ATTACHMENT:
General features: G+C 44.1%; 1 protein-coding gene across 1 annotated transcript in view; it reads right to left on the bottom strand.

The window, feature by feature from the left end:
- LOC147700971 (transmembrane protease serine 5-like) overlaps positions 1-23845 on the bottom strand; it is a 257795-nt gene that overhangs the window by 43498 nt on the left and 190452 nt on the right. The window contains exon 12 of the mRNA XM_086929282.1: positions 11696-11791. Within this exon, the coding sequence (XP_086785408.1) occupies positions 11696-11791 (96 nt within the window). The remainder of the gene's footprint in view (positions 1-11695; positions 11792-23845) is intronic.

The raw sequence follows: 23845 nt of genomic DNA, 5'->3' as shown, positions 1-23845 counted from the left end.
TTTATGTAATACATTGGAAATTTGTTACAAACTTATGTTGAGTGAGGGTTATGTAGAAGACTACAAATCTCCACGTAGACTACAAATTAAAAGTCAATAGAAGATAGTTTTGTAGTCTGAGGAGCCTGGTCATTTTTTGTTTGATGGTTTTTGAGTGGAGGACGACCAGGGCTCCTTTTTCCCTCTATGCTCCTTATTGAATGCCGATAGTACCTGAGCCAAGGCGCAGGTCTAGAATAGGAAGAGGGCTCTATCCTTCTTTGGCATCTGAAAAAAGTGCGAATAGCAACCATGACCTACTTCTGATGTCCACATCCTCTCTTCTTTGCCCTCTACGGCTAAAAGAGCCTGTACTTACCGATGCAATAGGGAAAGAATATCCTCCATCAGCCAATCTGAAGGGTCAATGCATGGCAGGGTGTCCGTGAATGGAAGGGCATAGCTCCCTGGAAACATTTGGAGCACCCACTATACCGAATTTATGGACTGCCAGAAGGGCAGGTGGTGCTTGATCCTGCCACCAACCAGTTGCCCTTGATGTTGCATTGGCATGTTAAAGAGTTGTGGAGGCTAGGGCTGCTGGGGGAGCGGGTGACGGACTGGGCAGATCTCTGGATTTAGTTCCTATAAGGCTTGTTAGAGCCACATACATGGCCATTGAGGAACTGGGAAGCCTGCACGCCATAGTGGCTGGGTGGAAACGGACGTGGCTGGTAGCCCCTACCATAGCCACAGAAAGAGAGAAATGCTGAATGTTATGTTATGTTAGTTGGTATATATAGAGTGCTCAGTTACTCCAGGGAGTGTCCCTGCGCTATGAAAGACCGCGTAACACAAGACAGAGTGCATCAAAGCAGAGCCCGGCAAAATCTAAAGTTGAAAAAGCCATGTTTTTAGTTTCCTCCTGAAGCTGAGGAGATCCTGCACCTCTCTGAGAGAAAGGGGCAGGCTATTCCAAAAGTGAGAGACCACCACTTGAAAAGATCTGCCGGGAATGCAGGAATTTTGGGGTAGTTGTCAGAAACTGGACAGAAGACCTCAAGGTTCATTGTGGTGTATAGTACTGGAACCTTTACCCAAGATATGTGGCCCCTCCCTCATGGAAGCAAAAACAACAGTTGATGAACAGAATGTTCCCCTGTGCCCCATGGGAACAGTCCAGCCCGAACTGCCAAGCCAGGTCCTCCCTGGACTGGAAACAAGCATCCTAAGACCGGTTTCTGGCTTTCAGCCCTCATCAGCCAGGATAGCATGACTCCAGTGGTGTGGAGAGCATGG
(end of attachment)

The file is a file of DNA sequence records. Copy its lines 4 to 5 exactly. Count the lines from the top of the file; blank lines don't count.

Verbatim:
The raw sequence follows: 23845 nt of genomic DNA, 5'->3' as shown, positions 1-23845 counted from the left end.
TTTATGTAATACATTGGAAATTTGTTACAAACTTATGTTGAGTGAGGGTTATGTAGAAGACTACAAATCTCCACGTAGACTACAAATTAAAAGTCAATAGAAGATAGTTTTGTAGTCTGAGGAGCCTGGTCATTTTTTGTTTGATGGTTTTTGAGTGGAGGACGACCAGGGCTCCTTTTTCCCTCTATGCTCCTTATTGAATGCCGATAGTACCTGAGCCAAGGCGCAGGTCTAGAATAGGAAGAGGGCTCTATCCTTCTTTGGCATCTGAAAAAAGTGCGAATAGCAACCATGACCTACTTCTGATGTCCACATCCTCTCTTCTTTGCCCTCTACGGCTAAAAGAGCCTGTACTTACCGATGCAATAGGGAAAGAATATCCTCCATCAGCCAATCTGAAGGGTCAATGCATGGCAGGGTGTCCGTGAATGGAAGGGCATAGCTCCCTGGAAACATTTGGAGCACCCACTATACCGAATTTATGGACTGCCAGAAGGGCAGGTGGTGCTTGATCCTGCCACCAACCAGTTGCCCTTGATGTTGCATTGGCATGTTAAAGAGTTGTGGAGGCTAGGGCTGCTGGGGGAGCGGGTGACGGACTGGGCAGATCTCTGGATTTAGTTCCTATAAGGCTTGTTAGAGCCACATACATGGCCATTGAGGAACTGGGAAGCCTGCACGCCATAGTGGCTGGGTGGAAACGGACGTGGCTGGTAGCCCCTACCATAGCCACAGAAAGAGAGAAATGCTGAATGTTATGTTATGTTAGTTGGTATATATAGAGTGCTCAGTTACTCCAGGGAGTGTCCCTGCGCTATGAAAGACCGCGTAACACAAGACAGAGTGCATCAAAGCAGAGCCCGGCAAAATCTAAAGTTGAAAAAGCCATGTTTTTAGTTTCCTCCTGAAGCTGAGGAGATCCTGCACCTCTCTGAGAGAAAGGGGCAGGCTATTCCAAAAGTGAGAGACCACCACTTGAAAAGATCTGCCGGGAATGCAGGAATTTTGGGGTAGTTGTCAGAAACTGGACAGAAGACCTCAAGGTTCATTGTGGTGTATAGTACTGGAACCTTTACCCAAGATATGTGGCCCCTCCCTCATGGAAGCAAAAACAACAGTTGATGAACAGAATGTTCCCCTGTGCCCCATGGGAACAGTCCAGCCCGAACTGCCAAGCCAGGTCCTCCCTGGACTGGAAACAAGCATCCTAAGACCGGTTTCTGGCTTTCAGCCCTCATCAGCCAGGATAGCATGACTCCAGTGGTGTGGAGAGCATGG